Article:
Britain may not be alone among EU member states in using targeted anti-terrorist strikes for much longer. French president François Hollande announced on 7 September that France would begin surveillance flights over Syria and that it would be “ready to strike” according to the information it collected. Hollande linked the decision to the fact that attacks against France were being planned in Syria, and press reports went further in clarifying that any French airstrikes (France does not currently possess armed drones) would be intended to head off plots against French citizens. Not long ago, the Italian foreign minister Paolo Gentiloni also floated the idea of targeted strikes against terrorist groups in Libya, though there was no suggestion that Italy planned to carry out strikes itself.
It is worth noting that the legal basis for Britain’s drone strike in Syria (and presumably also for any future French attacks) remains different from the position asserted by the United States. Where the United States has consistently argued that it can kill al-Qaeda fighters as enemy forces in an armed conflict, the UK relies on a claim of self-defense against a prospective threat. The difference is not merely academic: according to the logic of the US position, it can target al-Qaeda members even when the attack is not strictly necessary to prevent an incipient terrorist atrocity. However, in practice, President Obama has instituted guidelines for US drone strikes that impose similar requirements to Britain’s “self-defence” justification. Indeed, targeting in self-defense has long appeared as a possible point of convergence between US and EU counter-terrorism policies, as I argued in an ECFR policy brief two years ago.
Nevertheless, apart from the issue of whether targeted strikes are an effective or wise policy against terrorism, the UK’s latest move raises huge legal questions. First, Cameron’s statement seemed to blur together two separate points: whether it is lawful for the UK to use force on Syrian territory without that country’s consent, and whether it is lawful to deliberately kill the specific individual who was targeted (or those who died with him). Without further clarification, it remains dangerously unclear what standards the UK is proposing as a basis for either aspect of its action. Second, as a justification for the deliberate taking of life or the violation of another country’s sovereignty, lawyers have traditionally required proof that the action was necessary to prevent an imminent threat. It is impossible to know from what Cameron said whether that test was applied or met in this case. The episode raises the worrying possibility that online encouragement of terrorist action might be taken as equivalent to direct planning of an attack, and the UK government should clarify how it distinguishes between these two activities.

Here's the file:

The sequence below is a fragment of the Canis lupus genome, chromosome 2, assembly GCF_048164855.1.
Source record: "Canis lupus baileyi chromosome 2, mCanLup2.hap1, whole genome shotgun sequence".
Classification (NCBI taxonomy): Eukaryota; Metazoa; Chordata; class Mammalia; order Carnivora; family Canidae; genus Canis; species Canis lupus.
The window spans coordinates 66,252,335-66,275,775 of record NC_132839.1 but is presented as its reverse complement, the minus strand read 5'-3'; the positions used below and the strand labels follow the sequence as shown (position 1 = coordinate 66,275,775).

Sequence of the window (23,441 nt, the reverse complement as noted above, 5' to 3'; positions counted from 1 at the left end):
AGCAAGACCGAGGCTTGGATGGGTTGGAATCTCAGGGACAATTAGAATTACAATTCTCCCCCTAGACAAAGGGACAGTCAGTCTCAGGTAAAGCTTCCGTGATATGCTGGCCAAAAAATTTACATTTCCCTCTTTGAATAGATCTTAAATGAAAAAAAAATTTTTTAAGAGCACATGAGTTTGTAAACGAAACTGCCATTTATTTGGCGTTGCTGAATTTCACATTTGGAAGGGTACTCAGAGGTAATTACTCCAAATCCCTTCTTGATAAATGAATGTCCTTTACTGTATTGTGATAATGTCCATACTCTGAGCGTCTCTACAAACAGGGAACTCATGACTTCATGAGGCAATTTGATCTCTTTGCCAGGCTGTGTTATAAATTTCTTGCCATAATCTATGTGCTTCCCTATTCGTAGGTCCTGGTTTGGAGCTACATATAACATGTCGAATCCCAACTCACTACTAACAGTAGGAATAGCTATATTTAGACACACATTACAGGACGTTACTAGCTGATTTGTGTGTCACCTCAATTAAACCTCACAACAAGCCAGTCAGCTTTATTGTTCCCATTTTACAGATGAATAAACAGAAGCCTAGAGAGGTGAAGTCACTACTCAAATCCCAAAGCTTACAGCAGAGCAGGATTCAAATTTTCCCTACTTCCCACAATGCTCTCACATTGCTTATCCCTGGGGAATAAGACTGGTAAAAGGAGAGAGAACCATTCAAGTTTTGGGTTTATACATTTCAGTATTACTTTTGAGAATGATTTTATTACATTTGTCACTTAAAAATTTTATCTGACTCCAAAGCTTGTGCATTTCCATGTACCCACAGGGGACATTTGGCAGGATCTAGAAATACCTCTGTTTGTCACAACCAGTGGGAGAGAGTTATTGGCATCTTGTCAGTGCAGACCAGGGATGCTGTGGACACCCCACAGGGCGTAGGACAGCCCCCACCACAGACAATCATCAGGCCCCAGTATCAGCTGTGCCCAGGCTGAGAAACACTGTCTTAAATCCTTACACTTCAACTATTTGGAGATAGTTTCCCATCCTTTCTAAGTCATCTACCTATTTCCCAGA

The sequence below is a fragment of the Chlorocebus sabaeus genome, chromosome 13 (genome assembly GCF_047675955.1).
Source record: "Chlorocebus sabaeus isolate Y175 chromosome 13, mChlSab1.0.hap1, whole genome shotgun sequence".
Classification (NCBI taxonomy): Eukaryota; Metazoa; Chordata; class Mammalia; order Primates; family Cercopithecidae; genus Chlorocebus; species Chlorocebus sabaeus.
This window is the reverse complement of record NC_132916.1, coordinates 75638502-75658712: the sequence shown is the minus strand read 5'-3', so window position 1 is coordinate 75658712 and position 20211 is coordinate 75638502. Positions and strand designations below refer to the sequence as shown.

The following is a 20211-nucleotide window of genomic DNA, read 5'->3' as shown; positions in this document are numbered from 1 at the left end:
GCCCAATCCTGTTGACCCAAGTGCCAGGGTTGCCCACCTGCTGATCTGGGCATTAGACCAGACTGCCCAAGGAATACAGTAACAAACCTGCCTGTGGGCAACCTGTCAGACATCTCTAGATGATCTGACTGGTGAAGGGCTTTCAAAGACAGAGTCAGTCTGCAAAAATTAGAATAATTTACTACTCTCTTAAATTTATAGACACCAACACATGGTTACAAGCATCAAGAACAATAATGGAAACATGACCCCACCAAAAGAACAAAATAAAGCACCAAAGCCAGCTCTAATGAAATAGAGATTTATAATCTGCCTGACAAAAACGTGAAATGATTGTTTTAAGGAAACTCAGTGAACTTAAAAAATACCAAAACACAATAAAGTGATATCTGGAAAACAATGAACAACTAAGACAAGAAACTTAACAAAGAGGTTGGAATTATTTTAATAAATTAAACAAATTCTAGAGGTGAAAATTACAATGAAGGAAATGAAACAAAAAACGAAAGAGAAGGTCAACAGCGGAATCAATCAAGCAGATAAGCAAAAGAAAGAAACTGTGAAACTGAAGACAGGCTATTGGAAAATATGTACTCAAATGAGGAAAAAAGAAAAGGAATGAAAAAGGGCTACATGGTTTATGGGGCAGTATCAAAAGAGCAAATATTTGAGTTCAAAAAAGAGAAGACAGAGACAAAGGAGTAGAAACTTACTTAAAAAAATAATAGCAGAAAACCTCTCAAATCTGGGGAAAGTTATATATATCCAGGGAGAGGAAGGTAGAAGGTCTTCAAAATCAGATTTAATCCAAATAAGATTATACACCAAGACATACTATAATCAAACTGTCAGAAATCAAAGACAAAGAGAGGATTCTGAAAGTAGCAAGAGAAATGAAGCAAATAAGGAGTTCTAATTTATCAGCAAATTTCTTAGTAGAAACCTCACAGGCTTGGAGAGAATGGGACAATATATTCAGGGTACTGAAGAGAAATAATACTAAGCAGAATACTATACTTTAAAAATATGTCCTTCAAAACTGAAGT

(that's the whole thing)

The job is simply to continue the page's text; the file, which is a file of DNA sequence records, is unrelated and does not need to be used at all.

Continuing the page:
In the United States, President Obama’s guidance directed that US forces only target individuals where they presented a “continuing, imminent threat”. A cynic might be inclined to see that standard as an oblique way of depriving the notion of imminence of any substantive meaning. The larger point perhaps is that countries engaged in targeted killing urgently need to spell out the standards they are using and the way they are applied, if they do not want to fuel an erosion of the international rule of law and open the way toward widespread acceptance of states killing those they deem to be their enemies.
The shift toward military counter-terrorism is by no means consistent among all European countries. On the contrary, it is only a minority who are currently involved in such action, and Britain and France are clearly at one extreme of the spectrum. Among the largest EU member states, there has been no indication that Germany has moved away from the opposition to targeted killing expressed recently by Defense Minister Ursula von der Leyen. Nevertheless the shift in European military practice is significant enough that it should be the spur for urgent discussion across the continent aimed at elucidating the rules that should apply in such actions in order to preserve the tradition of European support for the international rule of law.
Anthony Dworkin is a senior policy fellow at ECFR, where he leads the organization’s work in the area of human rights, democracy, and justice.
This article first appeared at ECFR. Click here to go to the original.